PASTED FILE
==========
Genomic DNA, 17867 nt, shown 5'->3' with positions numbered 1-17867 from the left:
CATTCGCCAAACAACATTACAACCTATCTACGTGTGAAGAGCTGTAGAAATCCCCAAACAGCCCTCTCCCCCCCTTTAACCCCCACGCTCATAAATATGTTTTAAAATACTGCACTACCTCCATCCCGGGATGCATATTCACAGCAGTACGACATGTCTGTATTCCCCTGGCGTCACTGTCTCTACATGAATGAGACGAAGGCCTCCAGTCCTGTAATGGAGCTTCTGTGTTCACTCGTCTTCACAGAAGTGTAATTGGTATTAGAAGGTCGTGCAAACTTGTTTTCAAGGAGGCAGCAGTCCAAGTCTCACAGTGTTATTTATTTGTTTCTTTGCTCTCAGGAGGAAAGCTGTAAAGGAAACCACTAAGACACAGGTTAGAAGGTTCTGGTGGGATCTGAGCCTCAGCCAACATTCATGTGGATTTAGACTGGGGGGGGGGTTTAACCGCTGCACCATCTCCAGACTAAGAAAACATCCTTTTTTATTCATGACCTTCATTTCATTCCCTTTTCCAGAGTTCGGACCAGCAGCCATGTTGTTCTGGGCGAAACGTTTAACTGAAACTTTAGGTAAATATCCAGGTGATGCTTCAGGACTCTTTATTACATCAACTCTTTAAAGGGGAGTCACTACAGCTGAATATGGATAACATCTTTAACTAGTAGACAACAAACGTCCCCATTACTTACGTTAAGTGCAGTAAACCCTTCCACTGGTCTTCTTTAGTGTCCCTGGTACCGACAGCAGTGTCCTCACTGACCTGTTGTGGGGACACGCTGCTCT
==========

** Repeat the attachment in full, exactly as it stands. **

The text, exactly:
Genomic DNA, 17867 nt, shown 5'->3' with positions numbered 1-17867 from the left:
CATTCGCCAAACAACATTACAACCTATCTACGTGTGAAGAGCTGTAGAAATCCCCAAACAGCCCTCTCCCCCCCTTTAACCCCCACGCTCATAAATATGTTTTAAAATACTGCACTACCTCCATCCCGGGATGCATATTCACAGCAGTACGACATGTCTGTATTCCCCTGGCGTCACTGTCTCTACATGAATGAGACGAAGGCCTCCAGTCCTGTAATGGAGCTTCTGTGTTCACTCGTCTTCACAGAAGTGTAATTGGTATTAGAAGGTCGTGCAAACTTGTTTTCAAGGAGGCAGCAGTCCAAGTCTCACAGTGTTATTTATTTGTTTCTTTGCTCTCAGGAGGAAAGCTGTAAAGGAAACCACTAAGACACAGGTTAGAAGGTTCTGGTGGGATCTGAGCCTCAGCCAACATTCATGTGGATTTAGACTGGGGGGGGGGTTTAACCGCTGCACCATCTCCAGACTAAGAAAACATCCTTTTTTATTCATGACCTTCATTTCATTCCCTTTTCCAGAGTTCGGACCAGCAGCCATGTTGTTCTGGGCGAAACGTTTAACTGAAACTTTAGGTAAATATCCAGGTGATGCTTCAGGACTCTTTATTACATCAACTCTTTAAAGGGGAGTCACTACAGCTGAATATGGATAACATCTTTAACTAGTAGACAACAAACGTCCCCATTACTTACGTTAAGTGCAGTAAACCCTTCCACTGGTCTTCTTTAGTGTCCCTGGTACCGACAGCAGTGTCCTCACTGACCTGTTGTGGGGACACGCTGCTCT